It’s nearly showtime for 200-year-old society

Share this article

Unless you’ve been living under a bush with no comms, you might be aware there’s a big day approaching. No, not the royal baby, the Border Union Agricultural Society’s 200th anniversary.

One of the society’s main events takes place next week, with the staging of the two-day Border Union Show at Kelso on Friday and Saturday.

Society secretary Ron Wilson has pulled out all the stops with a host of attractions lined up to celebrate the milestone.

He said: “Agriculture has always been vital to the Borders economy and this is as true now as it ever was. In our bicentenary year, we not only want to look back at the achievements of the past, but also highlight the role that farming continues to play in shaping the Borders countryside and enhancing our lives today – be this through the creation of fabulous food, employment or fashion.”

This year’s show will be attended for the first time by HRH The Countess of Wessex, Royal Patron of the Border Union Agricultural Society’s Bicentenary year.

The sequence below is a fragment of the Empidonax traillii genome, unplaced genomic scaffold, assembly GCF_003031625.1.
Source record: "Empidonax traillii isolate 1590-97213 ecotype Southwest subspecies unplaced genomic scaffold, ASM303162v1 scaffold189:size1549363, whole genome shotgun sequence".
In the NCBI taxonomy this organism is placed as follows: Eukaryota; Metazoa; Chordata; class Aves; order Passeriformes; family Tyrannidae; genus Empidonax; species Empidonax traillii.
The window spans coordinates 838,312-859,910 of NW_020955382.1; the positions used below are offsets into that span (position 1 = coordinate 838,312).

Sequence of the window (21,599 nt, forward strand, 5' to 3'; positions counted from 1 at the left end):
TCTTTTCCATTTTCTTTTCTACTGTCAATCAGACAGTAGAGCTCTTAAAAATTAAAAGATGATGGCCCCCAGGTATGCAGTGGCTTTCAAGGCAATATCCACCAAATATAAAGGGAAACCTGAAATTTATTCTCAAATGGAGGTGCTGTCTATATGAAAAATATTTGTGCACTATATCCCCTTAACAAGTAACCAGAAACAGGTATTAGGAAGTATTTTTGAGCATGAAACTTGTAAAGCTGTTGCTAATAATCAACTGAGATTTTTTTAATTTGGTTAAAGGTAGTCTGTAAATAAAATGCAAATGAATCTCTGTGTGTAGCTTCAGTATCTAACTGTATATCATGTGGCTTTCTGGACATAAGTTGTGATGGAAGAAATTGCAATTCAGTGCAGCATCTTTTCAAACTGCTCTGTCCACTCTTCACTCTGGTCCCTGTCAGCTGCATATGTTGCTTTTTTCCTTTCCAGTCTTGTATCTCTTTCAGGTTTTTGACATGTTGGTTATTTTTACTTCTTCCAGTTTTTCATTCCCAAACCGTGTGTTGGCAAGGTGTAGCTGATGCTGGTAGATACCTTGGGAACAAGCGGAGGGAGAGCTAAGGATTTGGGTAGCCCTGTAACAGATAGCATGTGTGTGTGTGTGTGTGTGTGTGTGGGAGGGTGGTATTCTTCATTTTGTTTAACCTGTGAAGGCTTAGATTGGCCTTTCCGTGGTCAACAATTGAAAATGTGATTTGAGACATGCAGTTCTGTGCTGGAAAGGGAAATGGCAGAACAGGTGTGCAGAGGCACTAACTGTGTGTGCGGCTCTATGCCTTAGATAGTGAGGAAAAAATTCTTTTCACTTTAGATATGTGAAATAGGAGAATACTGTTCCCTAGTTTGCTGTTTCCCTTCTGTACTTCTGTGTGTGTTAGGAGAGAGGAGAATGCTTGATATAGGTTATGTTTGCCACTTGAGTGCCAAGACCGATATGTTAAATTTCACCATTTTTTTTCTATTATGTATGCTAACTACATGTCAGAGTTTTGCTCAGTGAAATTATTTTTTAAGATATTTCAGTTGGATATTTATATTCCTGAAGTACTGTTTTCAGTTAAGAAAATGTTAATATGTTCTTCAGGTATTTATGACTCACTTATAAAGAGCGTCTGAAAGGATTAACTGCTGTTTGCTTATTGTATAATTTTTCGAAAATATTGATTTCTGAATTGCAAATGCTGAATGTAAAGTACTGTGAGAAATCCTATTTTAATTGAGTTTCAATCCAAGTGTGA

Major crowd-pullers for the 200th birthday are rooted in farming, linking the area’s strong agricultural heritage to the countryside today

They include a pageant celebrating the History of the Horse, a Story of Wool showcase and the Flavour of the Borders Food Fair, featuring world renowned chefs, including Albert Roux.

The pageant celebrating equines will take place in the main ring next Saturday, looking at the different roles the horse has played in the region from Roman times to the modern day.

The Story of Wool will look at the importance of farming and textiles to the Borders, taking visitors from shearing to wearing, and will include fashion shows featuring local top-flight designers.

The Flavour of the Borders Food Fair, championing local produce, will feature more than 50 artisan food producers and several live cookery demonstrations by famous chefs.

Ron said: “We have a wide variety of special attractions planned and even have specially planted plots adjacent to the showground that will be harvested using vintage and modern machinery to demonstrate both old and new farming practices.

“We will also display a new map of the Tweed River that traces the path of this waterway and illustrates its importance to the area’s agriculture and textile industry.

“For those who have not been to the show before, this will be a great year to visit and I am sure regular attendees will find the new additions add even more enjoyment to what is always a great day out.”

Read more about the show, its special events, history and a few words from the society’s president – the Duke of Roxburghe– in next week’s Farming Review pull-out .